Discussion in 'Star Trek Movies I-X' started by Khan 2.0, Jun 1, 2014.
I liked III just fine with the exception of Christopher Lloyd as Kruge. Hearing Reverend Jim Ignatowski's voice coming out of a Klingon was just bizarre.
I also cringe at the whenever I see that cliff fall away from Kruge. Some of the worst fx ever.
I rewatched it last night. Not in my top 5, but definitely a good flick.
"DROP ALL WEAPONS!" always makes me laugh.
Damn, soon you'll be demanding Starfleet get some planetary defences or something.
Oh now that's just silly. The Enterprise obviously has TransPlot Drive that can get it to Earth and blow up any danger to it while still being back on it's deep space assignment hours later.
Millions of light years away, according to Spock in the most recent episode of TOS I watched.
What's next? Having at least three starships in the sector?
The Enterprise used to be always hijacked anyway. :P
ST III is really becoming my favorite trek film. Even a send up to William Gibson with the WWI airplane battle hologram.
I'd love to see Spacedock's armaments open up on something.
Since Neuromancer was published in 1984, and Gibson's only other popular story (Burning Chrome) was published in
1982 -- and he really didn't find global recognition until the late 80s -- I find it hard to believe this was a nod to him.
No, the biplane thing was ILM letting its people have some fun with a retro idea they pitched.
Nice to find this thread here. I had just realised that this was the 30th year of TSFS and it's good to know that I'm not the only one who appreciates this movie. Reading through the preceding comments I almost thought I wrote some of them I agree with them so much.
I hope it's not breaking any forum rules but I wrote a blog post about TSFS yesterday so I thought this might be an appropriate place to share it...
On the discussion about stealing the Enterprise...
On the way home from work today I discovered the soundtrack cd of TSFS was in the car so I popped it on. I pretty much went straight to Stealing the Enterprise and that in turn got me thinking about how hard or easy it would be to steal a Federation starship. (Hey, it was a long drive.)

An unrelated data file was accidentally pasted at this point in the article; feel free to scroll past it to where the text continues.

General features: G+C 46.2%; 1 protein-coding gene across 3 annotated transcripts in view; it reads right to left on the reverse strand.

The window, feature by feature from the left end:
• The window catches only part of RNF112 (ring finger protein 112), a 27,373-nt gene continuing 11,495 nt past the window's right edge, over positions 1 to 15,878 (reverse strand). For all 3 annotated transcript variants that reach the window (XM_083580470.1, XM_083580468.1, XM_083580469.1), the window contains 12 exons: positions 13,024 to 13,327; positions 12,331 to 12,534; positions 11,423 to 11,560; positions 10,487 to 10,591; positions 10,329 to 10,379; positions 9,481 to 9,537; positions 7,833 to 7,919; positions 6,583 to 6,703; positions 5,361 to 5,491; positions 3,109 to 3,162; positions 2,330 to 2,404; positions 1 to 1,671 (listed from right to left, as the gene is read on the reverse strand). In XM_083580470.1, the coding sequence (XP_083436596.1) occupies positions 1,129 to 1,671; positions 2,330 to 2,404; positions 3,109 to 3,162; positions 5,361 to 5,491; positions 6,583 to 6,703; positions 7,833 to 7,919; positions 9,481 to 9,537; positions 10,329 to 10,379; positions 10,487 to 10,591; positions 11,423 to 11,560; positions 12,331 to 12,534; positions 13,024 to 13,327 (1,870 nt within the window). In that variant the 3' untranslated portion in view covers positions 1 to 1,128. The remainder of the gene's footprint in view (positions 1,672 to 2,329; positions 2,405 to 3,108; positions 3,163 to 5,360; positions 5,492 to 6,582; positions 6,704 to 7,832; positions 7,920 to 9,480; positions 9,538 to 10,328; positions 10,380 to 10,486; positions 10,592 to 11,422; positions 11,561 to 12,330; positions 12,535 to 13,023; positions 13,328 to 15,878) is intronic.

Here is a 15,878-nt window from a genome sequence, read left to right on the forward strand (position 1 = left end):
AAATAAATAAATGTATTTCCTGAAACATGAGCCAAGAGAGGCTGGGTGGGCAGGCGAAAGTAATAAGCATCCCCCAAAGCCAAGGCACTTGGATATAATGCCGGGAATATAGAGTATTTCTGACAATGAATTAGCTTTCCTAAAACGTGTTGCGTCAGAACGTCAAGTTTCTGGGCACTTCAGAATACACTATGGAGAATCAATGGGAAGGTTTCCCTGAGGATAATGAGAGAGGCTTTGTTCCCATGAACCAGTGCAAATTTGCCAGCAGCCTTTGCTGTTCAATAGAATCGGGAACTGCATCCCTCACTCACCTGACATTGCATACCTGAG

I decided that the two people who probably could pull it off were Kirk and Scotty. I'm reminded of a line from the extended edition of Wrath of Khan after Kirk uses the prefix code to lower the Reliant's shields. He says something like "we're only alive because I knew something about how these ships work that he didn't."
Kirk changes the rules, he cheats. Scotty knows the shortcuts. They are in trusted positions. To use an IT metaphor if a trusted member of staff has powerful enough database access they can make the whole organisation grind to a halt, even if only for a few minutes.
Anyway, happy birthday III!
The Search for Spock is my favourite STAR TREK movie and definitely one of the best. It is a landmark picture, in that it is the first movie directed by a cast member, it introduced familiar starship models and props that were reused in virtually all the movies and television series until the reboot, and the first movie where the starship actually gets blown up. Nimoy's technical direction is "OK." What I really like, however, is the cinematography and the tonality of the movie's conclusion. My one and only complaint is that ILM disliked the pearlescent finish on the Enterprise model and repainted it, with a flat finish. The reflections in the paint, before, really gave the model "presence" - and was a unique look, insofar as I am aware. Anyway, this is a fine entry and it was the last time STAR TREK took itself seriously in movie form.